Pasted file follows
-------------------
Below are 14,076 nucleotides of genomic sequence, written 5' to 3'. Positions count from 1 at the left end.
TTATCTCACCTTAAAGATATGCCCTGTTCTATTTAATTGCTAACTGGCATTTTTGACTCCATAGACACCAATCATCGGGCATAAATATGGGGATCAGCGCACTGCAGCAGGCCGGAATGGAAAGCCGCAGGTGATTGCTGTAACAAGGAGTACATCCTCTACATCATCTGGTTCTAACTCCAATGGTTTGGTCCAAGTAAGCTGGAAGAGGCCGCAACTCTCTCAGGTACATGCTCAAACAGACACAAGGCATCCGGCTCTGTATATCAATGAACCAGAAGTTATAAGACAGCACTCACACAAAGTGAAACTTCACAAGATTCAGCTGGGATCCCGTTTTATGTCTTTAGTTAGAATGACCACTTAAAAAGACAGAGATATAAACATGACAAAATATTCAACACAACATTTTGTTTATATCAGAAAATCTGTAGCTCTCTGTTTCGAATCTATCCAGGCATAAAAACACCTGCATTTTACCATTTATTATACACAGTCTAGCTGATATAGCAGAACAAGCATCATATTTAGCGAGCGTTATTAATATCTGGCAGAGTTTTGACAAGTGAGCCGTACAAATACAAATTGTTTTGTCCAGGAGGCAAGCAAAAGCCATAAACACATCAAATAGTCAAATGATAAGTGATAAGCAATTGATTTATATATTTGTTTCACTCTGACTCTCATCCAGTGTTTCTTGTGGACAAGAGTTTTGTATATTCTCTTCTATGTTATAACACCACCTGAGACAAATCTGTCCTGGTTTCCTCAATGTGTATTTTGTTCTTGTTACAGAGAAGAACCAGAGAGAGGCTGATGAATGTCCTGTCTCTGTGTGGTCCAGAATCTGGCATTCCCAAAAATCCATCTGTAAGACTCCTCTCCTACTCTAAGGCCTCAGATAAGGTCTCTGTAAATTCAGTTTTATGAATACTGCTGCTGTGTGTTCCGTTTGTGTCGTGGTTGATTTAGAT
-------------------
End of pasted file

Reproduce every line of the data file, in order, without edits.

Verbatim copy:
Below are 14,076 nucleotides of genomic sequence, written 5' to 3'. Positions count from 1 at the left end.
TTATCTCACCTTAAAGATATGCCCTGTTCTATTTAATTGCTAACTGGCATTTTTGACTCCATAGACACCAATCATCGGGCATAAATATGGGGATCAGCGCACTGCAGCAGGCCGGAATGGAAAGCCGCAGGTGATTGCTGTAACAAGGAGTACATCCTCTACATCATCTGGTTCTAACTCCAATGGTTTGGTCCAAGTAAGCTGGAAGAGGCCGCAACTCTCTCAGGTACATGCTCAAACAGACACAAGGCATCCGGCTCTGTATATCAATGAACCAGAAGTTATAAGACAGCACTCACACAAAGTGAAACTTCACAAGATTCAGCTGGGATCCCGTTTTATGTCTTTAGTTAGAATGACCACTTAAAAAGACAGAGATATAAACATGACAAAATATTCAACACAACATTTTGTTTATATCAGAAAATCTGTAGCTCTCTGTTTCGAATCTATCCAGGCATAAAAACACCTGCATTTTACCATTTATTATACACAGTCTAGCTGATATAGCAGAACAAGCATCATATTTAGCGAGCGTTATTAATATCTGGCAGAGTTTTGACAAGTGAGCCGTACAAATACAAATTGTTTTGTCCAGGAGGCAAGCAAAAGCCATAAACACATCAAATAGTCAAATGATAAGTGATAAGCAATTGATTTATATATTTGTTTCACTCTGACTCTCATCCAGTGTTTCTTGTGGACAAGAGTTTTGTATATTCTCTTCTATGTTATAACACCACCTGAGACAAATCTGTCCTGGTTTCCTCAATGTGTATTTTGTTCTTGTTACAGAGAAGAACCAGAGAGAGGCTGATGAATGTCCTGTCTCTGTGTGGTCCAGAATCTGGCATTCCCAAAAATCCATCTGTAAGACTCCTCTCCTACTCTAAGGCCTCAGATAAGGTCTCTGTAAATTCAGTTTTATGAATACTGCTGCTGTGTGTTCCGTTTGTGTCGTGGTTGATTTAGAT